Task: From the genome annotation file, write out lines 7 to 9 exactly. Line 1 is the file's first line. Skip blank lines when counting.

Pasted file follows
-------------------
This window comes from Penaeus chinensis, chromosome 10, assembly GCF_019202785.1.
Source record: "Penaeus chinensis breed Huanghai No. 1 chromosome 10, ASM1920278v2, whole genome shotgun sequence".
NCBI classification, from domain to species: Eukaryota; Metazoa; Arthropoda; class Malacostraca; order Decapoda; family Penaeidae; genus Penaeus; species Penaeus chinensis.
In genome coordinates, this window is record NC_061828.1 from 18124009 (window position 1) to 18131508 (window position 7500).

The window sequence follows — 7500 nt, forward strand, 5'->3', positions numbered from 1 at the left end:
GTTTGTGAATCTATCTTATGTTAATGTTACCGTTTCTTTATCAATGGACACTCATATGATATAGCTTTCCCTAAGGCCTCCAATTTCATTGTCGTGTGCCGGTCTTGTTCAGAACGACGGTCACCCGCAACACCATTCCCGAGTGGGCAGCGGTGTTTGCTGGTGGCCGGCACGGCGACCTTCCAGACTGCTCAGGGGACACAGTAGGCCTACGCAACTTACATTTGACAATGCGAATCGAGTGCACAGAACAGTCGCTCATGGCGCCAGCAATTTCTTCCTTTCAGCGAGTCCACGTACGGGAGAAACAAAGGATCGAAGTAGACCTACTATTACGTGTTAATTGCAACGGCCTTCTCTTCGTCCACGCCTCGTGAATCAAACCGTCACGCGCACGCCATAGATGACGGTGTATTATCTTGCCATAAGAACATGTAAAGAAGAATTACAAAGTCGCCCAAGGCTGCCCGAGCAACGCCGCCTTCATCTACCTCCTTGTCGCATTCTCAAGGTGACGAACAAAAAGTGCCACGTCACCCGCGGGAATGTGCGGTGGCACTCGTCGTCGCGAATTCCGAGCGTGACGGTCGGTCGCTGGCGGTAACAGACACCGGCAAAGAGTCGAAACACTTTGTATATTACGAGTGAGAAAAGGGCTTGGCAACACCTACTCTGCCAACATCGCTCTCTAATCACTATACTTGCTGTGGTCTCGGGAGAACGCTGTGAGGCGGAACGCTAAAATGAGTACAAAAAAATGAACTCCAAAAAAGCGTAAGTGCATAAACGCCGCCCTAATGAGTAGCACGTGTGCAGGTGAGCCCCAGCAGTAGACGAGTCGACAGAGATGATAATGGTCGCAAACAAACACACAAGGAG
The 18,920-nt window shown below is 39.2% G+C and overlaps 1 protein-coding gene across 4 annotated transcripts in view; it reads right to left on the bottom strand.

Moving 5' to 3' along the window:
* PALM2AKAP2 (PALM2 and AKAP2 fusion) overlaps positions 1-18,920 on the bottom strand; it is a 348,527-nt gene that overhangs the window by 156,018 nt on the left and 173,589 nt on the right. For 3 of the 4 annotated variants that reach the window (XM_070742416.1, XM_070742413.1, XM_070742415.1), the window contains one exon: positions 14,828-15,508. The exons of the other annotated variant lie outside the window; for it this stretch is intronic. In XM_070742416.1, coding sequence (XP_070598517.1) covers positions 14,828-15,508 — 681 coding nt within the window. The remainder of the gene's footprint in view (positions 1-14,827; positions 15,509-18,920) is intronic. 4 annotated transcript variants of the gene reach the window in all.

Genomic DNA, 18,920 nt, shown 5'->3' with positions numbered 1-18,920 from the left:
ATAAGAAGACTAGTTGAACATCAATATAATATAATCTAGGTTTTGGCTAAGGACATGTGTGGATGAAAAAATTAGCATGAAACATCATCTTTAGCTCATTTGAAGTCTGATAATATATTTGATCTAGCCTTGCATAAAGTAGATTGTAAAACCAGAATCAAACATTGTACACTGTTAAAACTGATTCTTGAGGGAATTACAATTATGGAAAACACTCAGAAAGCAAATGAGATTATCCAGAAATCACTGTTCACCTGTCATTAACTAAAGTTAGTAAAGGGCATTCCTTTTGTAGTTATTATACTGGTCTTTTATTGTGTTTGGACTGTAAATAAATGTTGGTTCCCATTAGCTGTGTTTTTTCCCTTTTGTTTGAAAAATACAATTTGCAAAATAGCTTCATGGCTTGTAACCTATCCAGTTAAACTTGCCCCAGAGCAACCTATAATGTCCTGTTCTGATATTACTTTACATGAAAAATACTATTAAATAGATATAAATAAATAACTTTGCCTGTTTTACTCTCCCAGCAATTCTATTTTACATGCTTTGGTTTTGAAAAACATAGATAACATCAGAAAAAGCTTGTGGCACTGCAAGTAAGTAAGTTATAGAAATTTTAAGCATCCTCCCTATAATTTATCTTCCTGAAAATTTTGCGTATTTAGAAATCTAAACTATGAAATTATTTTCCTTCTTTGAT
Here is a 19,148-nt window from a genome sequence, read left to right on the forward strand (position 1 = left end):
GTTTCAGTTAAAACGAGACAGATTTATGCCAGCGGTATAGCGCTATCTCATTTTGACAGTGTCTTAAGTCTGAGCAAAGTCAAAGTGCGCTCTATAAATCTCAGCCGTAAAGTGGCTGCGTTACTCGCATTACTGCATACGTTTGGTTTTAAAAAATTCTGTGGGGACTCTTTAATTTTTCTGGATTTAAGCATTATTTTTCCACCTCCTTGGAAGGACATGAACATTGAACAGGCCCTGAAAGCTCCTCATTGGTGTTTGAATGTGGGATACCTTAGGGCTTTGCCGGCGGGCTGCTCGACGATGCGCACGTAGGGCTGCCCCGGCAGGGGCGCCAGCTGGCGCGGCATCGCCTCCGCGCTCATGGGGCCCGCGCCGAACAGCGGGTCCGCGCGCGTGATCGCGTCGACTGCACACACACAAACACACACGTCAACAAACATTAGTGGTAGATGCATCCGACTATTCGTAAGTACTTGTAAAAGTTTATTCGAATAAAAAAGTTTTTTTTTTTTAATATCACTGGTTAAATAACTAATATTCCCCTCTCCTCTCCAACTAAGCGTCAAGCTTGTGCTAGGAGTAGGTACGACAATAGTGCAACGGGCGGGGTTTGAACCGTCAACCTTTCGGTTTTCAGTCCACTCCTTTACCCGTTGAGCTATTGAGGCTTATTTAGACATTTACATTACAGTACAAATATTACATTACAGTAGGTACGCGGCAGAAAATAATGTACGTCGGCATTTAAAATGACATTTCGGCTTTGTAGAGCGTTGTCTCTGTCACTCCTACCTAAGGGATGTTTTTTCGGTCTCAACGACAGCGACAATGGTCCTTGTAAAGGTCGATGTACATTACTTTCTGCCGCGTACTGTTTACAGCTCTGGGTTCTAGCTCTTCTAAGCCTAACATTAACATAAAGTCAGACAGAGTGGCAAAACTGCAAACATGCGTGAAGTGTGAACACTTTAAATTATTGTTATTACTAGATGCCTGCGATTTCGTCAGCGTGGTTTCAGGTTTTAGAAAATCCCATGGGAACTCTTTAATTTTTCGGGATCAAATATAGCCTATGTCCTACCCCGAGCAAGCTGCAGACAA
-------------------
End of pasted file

The 18,920-nt window shown below is 39.2% G+C and overlaps 1 protein-coding gene across 4 annotated transcripts in view; it reads right to left on the bottom strand.

Moving 5' to 3' along the window:
* PALM2AKAP2 (PALM2 and AKAP2 fusion) overlaps positions 1-18,920 on the bottom strand; it is a 348,527-nt gene that overhangs the window by 156,018 nt on the left and 173,589 nt on the right. For 3 of the 4 annotated variants that reach the window (XM_070742416.1, XM_070742413.1, XM_070742415.1), the window contains one exon: positions 14,828-15,508. The exons of the other annotated variant lie outside the window; for it this stretch is intronic. In XM_070742416.1, coding sequence (XP_070598517.1) covers positions 14,828-15,508 — 681 coding nt within the window. The remainder of the gene's footprint in view (positions 1-14,827; positions 15,509-18,920) is intronic. 4 annotated transcript variants of the gene reach the window in all.